Not That Mom
I am a good mother.
It’s just that I am not that mom. You know the one. She seems to make it all look effortless. She sews and bakes and organizes parties for the class. Her kids wear clothing that matches. Her car doesn’t have scratches along the side from bikes and scooters riding too close. All the other mothers are in awe of her.
I am happy that mom exists. Without her my children would not know what to do with a glue stick and felt. They would never have seen the inside of Chuck-E-Cheese or decorated sugar cookies the size of their faces. Their classroom at school would not be decorated for monthly theme parties. It’s just not me.
I’ll let you in on a secret. I don’t want to be that mom.
There are a lot of things I don’t do, things that sometimes make me feel like an anomaly in the competitive suburban parenting world. I am okay with it. I am okay with opting out of the competition. I am okay with being selfish sometimes, if it means I am being true to who I am. If that means I never have to build my own bear, I will survive. Somehow.
I don’t play. I like to say that this is why I had lots of children, so that I would never have to play a board game, but the truth is that it was just a wonderful perk.
I don’t scrapbook. I will not have meticulously crafted baby books filled with photos and stickers documenting my children’s lives. My oldest son has a baby book that I carefully wrote in for the first few months of his life, during which time I cried that there was not enough room in the book for me to write all of the wonderous things that he did, like blink. I bought the identical baby book for each subsequent child. I was determined not to be that parent who slacked off and had nothing but a couple of blurry photos for the later born children in the family. My kids would all have the same baby book, so help me God. And they do.
The books all stand neatly in a group in my bookcase. Six of them are completely blank.
I don’t do crafts. I don’t get crafts. I have zero desire to hot glue googly eyes onto anything.
I don’t volunteer in the classroom every week. I don’t want to be room mother, nor do I want to come and read to the class. In fact, I’d prefer that there were less classroom parties at which my attendance was expected. Do I really need to come to the school in the middle of the day and watch a bunch of kids eat cupcakes and do a craft?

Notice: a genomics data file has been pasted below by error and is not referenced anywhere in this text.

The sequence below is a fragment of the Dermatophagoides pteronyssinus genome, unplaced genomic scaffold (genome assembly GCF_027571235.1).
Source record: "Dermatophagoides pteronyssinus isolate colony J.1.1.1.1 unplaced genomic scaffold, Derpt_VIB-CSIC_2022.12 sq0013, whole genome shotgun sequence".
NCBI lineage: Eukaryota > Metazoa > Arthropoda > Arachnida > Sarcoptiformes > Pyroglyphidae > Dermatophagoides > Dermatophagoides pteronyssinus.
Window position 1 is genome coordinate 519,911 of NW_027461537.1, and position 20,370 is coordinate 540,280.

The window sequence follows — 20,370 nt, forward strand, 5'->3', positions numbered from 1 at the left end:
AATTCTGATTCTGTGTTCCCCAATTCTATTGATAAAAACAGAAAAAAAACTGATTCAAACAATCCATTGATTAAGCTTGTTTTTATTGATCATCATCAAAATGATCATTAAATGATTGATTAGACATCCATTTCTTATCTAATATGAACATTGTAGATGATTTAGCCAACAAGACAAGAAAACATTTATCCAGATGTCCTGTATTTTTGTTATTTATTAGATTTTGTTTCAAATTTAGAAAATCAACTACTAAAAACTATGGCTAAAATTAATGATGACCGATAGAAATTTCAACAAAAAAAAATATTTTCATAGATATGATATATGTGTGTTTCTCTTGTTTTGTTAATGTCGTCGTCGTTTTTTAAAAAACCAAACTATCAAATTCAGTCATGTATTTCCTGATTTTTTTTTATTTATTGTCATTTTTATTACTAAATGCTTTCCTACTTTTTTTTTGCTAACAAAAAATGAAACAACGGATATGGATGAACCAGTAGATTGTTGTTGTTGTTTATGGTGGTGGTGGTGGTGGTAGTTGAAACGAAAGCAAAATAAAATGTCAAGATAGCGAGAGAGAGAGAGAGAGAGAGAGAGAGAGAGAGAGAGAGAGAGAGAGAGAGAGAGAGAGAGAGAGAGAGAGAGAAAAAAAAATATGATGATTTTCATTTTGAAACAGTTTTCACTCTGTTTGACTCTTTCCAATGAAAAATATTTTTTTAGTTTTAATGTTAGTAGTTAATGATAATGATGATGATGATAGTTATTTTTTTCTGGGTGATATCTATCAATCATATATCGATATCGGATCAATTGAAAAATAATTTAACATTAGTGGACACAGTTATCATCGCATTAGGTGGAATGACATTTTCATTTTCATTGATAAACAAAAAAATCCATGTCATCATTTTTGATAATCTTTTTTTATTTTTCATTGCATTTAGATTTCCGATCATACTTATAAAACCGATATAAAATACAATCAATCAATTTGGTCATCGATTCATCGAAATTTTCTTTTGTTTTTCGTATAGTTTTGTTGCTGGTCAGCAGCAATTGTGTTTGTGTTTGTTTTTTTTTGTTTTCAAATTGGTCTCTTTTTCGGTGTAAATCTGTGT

I don’t bring my children to indoor playspaces designed solely to separate me from my money.
I don’t wear holiday themed sweaters or jewelry. I don’t wear matching clothes with my children.
I don’t sew. I especially do not sew my children their own Halloween costumes.
I am the mother who decides to ignore the warnings and test the strength of the iron on patch and not sew it to the football jersey. I am the mother standing on the sidelines with bright green thread and a bent needle sewing the iron on patch to the jersey after it fell off on the walk from the parking lot to the field, while my son impatiently pulls away from me.
I am the mother who also sews the patches on the jerseys of the kids who have slacker parents like me. The bright green thread against the white jersey is like our secret handshake.
My daughter has joined girl scouts this year. We missed the first get together– a Mommy and Me scrapbooking event. I heard that there is a sash and numerous patches that must be sewn onto this sash. I am pretty sure I am not cut out for this. I found out that at the next meeting we would be signing up for what special mom we would like to be. Meaning everyone would pick something in their area of expertise. There was Crafting Mom, Camping Mom, Cooking Mom, to name a few. I looked for Cocktail Mom on the list, but no such luck.
I don’t bake elaborate birthday cakes. Isn’t that what bakeries are for? Nor do I plan a huge theme birthday parties and invite the entire class. In fact, my 9 and 11 yr old sons are celebrating their birthdays next week with three of their good friends. They are all going to the paintball place where they will try to kill each other, then back to our house for pizza and a sleepover.
Their birthdays were 9 months and 5 months ago.
My 5 and 7 year olds want me to plan them a joint birthday party now. Their birthdays were 8 and 4 months ago. I figure I still have time.
This is by no means an exhaustive list. We have two weeks until school begins here and already I am being inundated with things I “have” to do lest my children be deprived by the lack of glitter and parental over-involvement in their lives. So please make me feel better and tell me, what don’t you do?